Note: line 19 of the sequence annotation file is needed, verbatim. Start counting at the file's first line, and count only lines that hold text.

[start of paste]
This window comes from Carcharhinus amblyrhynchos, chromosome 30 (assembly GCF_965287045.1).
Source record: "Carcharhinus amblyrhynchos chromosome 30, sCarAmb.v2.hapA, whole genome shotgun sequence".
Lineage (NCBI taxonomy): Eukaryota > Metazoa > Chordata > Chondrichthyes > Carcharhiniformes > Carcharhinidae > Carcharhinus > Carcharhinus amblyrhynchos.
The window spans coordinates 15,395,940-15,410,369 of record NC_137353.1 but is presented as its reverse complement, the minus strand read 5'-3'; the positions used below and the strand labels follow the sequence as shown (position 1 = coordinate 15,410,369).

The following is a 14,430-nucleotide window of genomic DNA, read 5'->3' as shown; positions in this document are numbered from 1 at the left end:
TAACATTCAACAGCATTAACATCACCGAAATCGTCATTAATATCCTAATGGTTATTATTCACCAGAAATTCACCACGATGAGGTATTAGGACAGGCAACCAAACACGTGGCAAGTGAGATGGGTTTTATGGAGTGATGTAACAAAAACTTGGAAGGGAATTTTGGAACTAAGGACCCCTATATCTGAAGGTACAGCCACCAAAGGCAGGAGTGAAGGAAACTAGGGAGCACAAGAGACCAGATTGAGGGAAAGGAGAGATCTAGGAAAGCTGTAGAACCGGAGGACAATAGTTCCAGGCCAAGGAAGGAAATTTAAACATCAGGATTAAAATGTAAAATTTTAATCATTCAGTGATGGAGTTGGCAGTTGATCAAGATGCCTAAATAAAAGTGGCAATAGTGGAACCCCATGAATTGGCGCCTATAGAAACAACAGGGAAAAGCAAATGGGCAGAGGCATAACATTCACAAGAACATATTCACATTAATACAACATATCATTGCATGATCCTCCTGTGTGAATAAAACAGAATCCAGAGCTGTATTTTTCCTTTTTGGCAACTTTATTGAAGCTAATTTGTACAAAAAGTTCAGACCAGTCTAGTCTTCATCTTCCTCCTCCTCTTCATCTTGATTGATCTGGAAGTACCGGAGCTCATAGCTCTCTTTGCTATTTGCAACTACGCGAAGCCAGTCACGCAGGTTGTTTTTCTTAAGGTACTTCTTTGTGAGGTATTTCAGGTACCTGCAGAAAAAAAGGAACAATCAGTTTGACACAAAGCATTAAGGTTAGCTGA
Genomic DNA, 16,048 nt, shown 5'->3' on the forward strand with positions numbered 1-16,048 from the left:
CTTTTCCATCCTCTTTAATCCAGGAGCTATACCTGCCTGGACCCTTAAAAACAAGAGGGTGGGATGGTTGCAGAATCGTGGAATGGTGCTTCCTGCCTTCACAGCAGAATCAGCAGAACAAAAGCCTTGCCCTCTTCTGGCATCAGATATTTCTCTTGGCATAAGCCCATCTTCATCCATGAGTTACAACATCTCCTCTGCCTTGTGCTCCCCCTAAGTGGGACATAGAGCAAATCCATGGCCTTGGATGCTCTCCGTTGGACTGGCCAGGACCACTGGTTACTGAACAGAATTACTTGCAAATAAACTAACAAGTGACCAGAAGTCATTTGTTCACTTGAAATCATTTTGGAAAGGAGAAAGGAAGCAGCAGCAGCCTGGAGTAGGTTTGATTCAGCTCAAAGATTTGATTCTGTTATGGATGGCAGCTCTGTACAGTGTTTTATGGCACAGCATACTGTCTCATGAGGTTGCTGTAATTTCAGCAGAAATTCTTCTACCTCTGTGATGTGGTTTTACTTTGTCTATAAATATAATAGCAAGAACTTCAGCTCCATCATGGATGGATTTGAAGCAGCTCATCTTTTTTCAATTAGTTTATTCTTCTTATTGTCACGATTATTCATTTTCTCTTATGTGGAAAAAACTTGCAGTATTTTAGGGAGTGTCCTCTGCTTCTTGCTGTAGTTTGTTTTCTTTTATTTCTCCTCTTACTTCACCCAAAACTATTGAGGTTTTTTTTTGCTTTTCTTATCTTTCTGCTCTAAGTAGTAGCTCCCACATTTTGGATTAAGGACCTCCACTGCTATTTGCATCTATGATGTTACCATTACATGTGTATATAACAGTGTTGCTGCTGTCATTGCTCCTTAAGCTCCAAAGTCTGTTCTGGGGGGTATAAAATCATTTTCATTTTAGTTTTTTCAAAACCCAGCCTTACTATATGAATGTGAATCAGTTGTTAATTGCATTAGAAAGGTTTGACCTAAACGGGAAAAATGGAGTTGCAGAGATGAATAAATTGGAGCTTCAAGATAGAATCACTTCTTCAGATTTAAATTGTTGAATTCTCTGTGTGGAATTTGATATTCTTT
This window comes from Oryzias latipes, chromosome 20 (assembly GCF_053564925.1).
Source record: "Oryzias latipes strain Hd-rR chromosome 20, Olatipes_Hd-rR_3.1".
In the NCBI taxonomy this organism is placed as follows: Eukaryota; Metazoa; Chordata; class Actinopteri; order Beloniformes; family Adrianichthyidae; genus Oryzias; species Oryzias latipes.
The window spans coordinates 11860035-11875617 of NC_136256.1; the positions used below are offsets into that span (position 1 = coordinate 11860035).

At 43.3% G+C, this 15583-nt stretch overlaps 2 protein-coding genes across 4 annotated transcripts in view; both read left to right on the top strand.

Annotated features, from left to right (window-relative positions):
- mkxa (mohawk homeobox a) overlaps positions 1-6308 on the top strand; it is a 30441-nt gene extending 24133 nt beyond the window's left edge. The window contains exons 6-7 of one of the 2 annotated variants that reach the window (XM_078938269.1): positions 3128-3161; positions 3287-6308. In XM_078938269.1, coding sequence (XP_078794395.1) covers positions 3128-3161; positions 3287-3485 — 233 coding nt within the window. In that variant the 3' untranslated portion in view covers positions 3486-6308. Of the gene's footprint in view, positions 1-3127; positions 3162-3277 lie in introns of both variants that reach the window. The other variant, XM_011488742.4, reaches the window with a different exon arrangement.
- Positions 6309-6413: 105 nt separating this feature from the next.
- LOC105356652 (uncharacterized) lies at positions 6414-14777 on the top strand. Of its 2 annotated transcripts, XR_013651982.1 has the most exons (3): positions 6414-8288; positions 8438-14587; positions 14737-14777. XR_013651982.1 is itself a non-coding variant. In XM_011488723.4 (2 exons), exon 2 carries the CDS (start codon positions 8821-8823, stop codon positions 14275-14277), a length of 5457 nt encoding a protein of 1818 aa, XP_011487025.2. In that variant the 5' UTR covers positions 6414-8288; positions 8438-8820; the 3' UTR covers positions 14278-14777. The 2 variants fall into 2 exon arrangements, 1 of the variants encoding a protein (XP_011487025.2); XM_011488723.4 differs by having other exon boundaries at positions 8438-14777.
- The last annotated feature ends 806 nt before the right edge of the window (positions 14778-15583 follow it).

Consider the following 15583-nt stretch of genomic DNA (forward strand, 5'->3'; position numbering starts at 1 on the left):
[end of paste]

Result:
Consider the following 15583-nt stretch of genomic DNA (forward strand, 5'->3'; position numbering starts at 1 on the left):